A recent study showed that after an organism’s death, cells continue to express genes for days. Of note, expression of genes related to stress, immunity, inflammation, cell death, transport, embryologic development, epigenetic regulation and cancer was increased up to two days after death.
The death of an organism is characterized by the irreversible cessation of its vital function. For humans, death is based on the absence of brain activity, a condition called cerebral death. However, a person’s body can be “kept alive” using multiple apparatus (respirator, external blood circulation, etc). This allows for preserving organs and transplanting them in order to save lives.
The death of an organism does not mean the death of each of its parts (organs, tissues, cells). As when your computer is broken, it does not mean that each part is broken, but only the communication and harmony (homeostasis) between the components. This allows for tissue and organ transplantation, as well as in vitro culture of cells for performing research. In contrast with inorganic materials, the time frame is limited for cells, since cells in organs require oxygen, nutriments and elimination of waste products.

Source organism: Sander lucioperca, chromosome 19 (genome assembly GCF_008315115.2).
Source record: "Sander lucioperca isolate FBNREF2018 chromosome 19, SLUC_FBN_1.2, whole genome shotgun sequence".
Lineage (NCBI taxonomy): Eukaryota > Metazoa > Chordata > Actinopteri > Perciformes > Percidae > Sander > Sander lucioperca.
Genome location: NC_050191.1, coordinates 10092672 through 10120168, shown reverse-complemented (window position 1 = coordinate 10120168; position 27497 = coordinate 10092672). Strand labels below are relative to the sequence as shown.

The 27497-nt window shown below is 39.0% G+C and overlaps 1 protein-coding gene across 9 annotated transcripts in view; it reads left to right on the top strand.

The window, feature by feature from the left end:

The expression of genes in deceased organisms (mouse and zebrafish) was the subject of a recent study by a group of American researchers which was posted on the preprint server for biology (bioRxiv). They studied the “thanatotranscriptome”; the global expression of genes after death. They found that several genes were more active after death. Most of them were increased within half an hour after death, but some only increased after 24 to 48 hours. Those genes were related to different biological functions including response to cellular stress, immunity, inflammation, cell death, embryologic development and even cancer.
The study of gene activation after death could allow for a better estimation of the time elapsed after death, an important advantage for forensic scientists. Moreover, it could give important information on the time frame and preservation condition for organs and tissues intended to be transplanted.
Written By: Jean-Michel Bourget, PhD